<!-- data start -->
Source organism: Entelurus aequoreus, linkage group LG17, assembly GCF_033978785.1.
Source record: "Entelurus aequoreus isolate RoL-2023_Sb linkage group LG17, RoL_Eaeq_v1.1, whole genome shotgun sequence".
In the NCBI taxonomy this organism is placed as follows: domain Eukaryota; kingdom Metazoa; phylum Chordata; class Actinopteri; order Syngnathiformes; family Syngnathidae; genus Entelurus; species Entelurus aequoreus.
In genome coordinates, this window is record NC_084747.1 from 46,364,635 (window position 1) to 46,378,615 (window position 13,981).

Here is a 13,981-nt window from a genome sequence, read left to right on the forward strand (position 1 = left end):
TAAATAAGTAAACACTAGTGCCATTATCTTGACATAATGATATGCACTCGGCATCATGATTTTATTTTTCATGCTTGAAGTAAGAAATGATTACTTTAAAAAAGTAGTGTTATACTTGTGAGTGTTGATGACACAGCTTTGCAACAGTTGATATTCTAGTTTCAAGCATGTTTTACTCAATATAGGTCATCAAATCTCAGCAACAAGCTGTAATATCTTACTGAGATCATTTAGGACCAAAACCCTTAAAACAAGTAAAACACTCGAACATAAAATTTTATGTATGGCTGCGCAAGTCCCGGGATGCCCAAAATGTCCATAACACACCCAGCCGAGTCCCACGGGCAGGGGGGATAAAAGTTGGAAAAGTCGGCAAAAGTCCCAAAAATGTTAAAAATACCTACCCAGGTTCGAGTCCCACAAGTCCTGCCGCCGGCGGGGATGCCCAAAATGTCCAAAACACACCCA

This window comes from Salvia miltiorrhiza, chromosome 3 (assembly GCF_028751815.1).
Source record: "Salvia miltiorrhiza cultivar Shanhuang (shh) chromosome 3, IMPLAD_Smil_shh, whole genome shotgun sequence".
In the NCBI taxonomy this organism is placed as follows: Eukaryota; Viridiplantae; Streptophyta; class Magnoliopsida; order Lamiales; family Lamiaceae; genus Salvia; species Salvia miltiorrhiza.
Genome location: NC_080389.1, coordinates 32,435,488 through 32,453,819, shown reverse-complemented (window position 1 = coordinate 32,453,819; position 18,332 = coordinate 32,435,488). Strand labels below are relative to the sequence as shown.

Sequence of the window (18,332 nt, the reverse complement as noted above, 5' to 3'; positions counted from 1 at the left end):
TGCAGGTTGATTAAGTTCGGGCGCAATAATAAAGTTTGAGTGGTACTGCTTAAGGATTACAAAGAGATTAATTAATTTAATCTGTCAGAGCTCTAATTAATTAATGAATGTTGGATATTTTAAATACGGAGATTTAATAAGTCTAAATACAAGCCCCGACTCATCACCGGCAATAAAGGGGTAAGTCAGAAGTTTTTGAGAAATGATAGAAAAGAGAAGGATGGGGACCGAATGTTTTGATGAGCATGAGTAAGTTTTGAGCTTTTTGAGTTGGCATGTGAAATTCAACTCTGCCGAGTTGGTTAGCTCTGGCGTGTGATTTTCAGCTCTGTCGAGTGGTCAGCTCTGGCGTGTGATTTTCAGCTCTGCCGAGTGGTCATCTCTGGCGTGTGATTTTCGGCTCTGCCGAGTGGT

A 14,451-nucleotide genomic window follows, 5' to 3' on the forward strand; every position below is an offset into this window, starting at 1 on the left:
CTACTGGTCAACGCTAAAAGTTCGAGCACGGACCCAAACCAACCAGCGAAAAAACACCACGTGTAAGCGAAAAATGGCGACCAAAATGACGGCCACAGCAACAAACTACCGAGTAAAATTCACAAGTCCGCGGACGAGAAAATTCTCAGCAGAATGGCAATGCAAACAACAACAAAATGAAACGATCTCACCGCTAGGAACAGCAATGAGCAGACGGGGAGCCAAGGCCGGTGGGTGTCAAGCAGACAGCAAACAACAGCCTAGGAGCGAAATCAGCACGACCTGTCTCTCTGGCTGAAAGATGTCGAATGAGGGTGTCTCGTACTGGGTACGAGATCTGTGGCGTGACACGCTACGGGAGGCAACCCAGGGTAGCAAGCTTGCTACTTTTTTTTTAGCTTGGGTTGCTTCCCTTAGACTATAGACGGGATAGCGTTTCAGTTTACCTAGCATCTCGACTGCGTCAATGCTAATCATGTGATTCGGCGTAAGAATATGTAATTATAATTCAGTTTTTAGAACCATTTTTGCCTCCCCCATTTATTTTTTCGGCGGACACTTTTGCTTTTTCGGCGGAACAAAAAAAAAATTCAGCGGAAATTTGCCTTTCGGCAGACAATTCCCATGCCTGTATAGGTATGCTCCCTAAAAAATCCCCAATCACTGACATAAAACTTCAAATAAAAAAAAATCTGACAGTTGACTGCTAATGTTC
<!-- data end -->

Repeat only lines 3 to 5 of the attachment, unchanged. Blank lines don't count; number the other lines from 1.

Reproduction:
In the NCBI taxonomy this organism is placed as follows: domain Eukaryota; kingdom Metazoa; phylum Chordata; class Actinopteri; order Syngnathiformes; family Syngnathidae; genus Entelurus; species Entelurus aequoreus.
In genome coordinates, this window is record NC_084747.1 from 46,364,635 (window position 1) to 46,378,615 (window position 13,981).

Here is a 13,981-nt window from a genome sequence, read left to right on the forward strand (position 1 = left end):